KAMPALA – Ugandans have cited excessive financial contributions demanded from schools as the biggest problem they are facing in educating their children according to a new survey.
This according to the data from Sauti za Wananchi, Africa’s first nationally representative high-frequency mobile phone survey for 2019 released this month.
The survey says excessive financial demands by schools were a common problem cited in regard to secondary schools, where one out of four (23%) cite the issue, but even for primary schools (14%), it is cited more than any other issue.
“In both primary and secondary schools, parents say the main challenge they face in regards to their children’s school is the excessive amount of financial contributions required from parents by schools,” reads the report by Sauti za Wananchi in part accessed by PML Daily.
The 2019 Sauti za Wananchi report adds that eight out of ten parents (81%) say they continue to pay money to schools for a range of purposes, including tuition or extra classes (68%), food (60%), school books or other materials (58%), construction work (57%) or to support volunteer teachers (48%).
Ms. Connie Nakayenze, the Mbale woman Member of Parliament and former Chairperson Parliamentary Committee on Education consented the survey is spot on especially on excessive demands from schools.
She said when you look at admission for a child who is going to Senior One and Senior five, the government tuition is low but that the demands from schools including buying uniform, from school, make the fees expensive for most parents to afford.
“I know that schools demand paper, Slashers, hoes, toilet paper, brushes, some even demand cement, baking flour that makes the fees very expensive and I think this report is spot on, it represents the views of the parents,” said Ms. Nakayenze.
The report further reveals that both levels of school [Primary and Secondary], distance to the school is the second most cited issue, with one out of ten naming distance as a problem in both primary (12%) and secondary (12%) schools
Reports from the Ministry of Education indicate that funding to government primary schools is in the form of a grant given per child, per year to each school is Shs 7,000 for UPE and Shs 41,000 for USE per learner per year
The report titled: Money matters in schools, Ugandan citizens’ views and experiences on schools and school finance, further says the parents interviewed also cited another problem as a shortage of teachers and teacher absenteeism in schools.
In the area of choosing schools for their children, the report says that parents choosing schools for their children prioritise exam pass rates and motivated teachers.
“And eight out of ten citizens (80%) say examination pass rates would be one of the main factors they would take into consideration when choosing a school for their children,” reads the report in part.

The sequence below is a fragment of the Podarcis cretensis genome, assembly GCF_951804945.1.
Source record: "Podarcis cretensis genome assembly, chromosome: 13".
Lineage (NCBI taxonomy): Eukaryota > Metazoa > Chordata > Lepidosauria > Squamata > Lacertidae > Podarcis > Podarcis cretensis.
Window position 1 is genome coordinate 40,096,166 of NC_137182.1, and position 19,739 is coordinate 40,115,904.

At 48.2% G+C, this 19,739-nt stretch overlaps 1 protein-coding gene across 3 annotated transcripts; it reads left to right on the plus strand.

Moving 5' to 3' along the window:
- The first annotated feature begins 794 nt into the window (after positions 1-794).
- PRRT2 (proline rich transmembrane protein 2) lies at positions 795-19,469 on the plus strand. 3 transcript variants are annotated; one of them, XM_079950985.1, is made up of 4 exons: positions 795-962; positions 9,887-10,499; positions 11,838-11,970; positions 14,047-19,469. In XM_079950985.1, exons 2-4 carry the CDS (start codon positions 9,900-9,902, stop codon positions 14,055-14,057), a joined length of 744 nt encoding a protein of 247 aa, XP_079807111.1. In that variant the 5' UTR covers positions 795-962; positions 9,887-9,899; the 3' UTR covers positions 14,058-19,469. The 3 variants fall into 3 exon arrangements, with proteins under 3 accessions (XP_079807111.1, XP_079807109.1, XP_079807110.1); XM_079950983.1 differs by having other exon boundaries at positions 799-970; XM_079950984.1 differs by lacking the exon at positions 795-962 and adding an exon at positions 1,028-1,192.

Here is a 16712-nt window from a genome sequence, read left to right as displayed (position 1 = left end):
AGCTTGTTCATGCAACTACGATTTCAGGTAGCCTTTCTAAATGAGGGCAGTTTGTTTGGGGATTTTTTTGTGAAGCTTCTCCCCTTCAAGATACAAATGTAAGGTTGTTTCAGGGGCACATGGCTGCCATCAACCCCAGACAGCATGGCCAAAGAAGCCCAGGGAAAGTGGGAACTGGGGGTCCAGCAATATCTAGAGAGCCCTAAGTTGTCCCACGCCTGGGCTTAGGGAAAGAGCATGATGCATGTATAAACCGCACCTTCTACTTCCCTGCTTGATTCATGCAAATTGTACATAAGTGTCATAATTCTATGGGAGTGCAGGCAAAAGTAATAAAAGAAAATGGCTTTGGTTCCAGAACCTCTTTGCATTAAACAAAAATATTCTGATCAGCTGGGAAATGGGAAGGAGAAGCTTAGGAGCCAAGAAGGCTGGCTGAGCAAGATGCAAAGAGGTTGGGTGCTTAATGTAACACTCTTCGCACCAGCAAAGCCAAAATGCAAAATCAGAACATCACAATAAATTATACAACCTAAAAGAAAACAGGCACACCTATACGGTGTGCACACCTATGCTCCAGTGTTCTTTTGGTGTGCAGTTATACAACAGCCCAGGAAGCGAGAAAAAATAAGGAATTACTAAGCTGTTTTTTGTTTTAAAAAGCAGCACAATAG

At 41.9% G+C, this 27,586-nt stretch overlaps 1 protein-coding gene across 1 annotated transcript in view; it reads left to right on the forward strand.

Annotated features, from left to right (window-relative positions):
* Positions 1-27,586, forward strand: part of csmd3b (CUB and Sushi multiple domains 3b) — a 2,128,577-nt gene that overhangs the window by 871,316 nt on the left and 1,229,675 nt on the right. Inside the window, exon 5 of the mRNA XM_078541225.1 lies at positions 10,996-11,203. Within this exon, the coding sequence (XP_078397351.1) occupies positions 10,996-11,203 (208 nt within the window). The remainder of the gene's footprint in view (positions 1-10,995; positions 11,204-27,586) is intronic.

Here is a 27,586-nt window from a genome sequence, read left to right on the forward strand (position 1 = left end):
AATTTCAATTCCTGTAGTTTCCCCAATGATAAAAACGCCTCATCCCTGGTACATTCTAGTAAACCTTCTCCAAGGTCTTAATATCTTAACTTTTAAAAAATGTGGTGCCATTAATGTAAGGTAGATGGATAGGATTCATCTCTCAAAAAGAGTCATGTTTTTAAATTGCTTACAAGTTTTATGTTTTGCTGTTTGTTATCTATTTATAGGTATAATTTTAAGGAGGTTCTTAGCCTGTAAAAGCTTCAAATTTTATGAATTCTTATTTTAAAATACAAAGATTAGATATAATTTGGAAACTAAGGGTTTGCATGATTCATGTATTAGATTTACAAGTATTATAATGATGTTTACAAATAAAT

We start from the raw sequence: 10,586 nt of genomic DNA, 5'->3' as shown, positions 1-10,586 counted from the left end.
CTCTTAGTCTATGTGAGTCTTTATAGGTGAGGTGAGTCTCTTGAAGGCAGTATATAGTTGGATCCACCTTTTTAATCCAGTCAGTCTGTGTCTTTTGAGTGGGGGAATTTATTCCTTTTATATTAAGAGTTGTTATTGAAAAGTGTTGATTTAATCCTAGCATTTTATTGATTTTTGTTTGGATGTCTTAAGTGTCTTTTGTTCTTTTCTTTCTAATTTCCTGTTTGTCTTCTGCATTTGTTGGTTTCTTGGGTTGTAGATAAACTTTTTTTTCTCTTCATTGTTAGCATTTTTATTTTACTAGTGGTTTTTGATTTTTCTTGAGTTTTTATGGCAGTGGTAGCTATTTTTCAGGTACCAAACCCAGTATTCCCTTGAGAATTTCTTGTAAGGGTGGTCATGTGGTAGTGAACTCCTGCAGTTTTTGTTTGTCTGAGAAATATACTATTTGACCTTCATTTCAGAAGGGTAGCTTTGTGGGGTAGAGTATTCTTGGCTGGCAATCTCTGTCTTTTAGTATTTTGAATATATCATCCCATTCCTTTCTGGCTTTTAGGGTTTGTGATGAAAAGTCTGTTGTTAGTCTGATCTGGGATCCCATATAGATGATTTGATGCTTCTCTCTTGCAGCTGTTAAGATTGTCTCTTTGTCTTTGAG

And the report adds that seven out of ten (69%) say they would look for motivated teachers and that half (47%) say good buildings and equipment are important adding that many would look for a school with a good reputation (43%).
The former National Council for Higher Education executive director, Prof A.B. Kasozi says extra financial contributions demanded by schools have made education very expensive for the poor and that apparently it is the rich who are going to school.
Ms Esther Anyakun, the Nakapiripirit Woman MP said although Education is not free, Schools should not make excessive demands that will scare away parents.
“For me, I know that schools have to run financially but extra demands in form of cement, paper, baking flour and any other fees charged outside the tuition provided by the government through capitation grants must end to allow everyone accesses an education,” said Ms Anyakun.
The report reveals further that although around half of citizens are aware of the primary school capitation grant, four out of ten citizens (41%) are confident that they have heard of the capitation grant for primary schools, another four out of ten (43%) say they have not heard of the grant, even after probing.
The report says that upon interrogation, most common uses of capitation grant funds identified by citizens are the purchase of school materials (28%), construction work (11%), paying teachers (9%) and teacher and student welfare (9%) but that this is dwarfed by the number of citizens who were not confidently aware of the capitation grant in regards to their children’s school (59%).
This data comes barely a year after another Twaweza survey  found that parents say the main reasons for sending their children to school are “to give them a good future” (73%), “so that they can learn” (59%).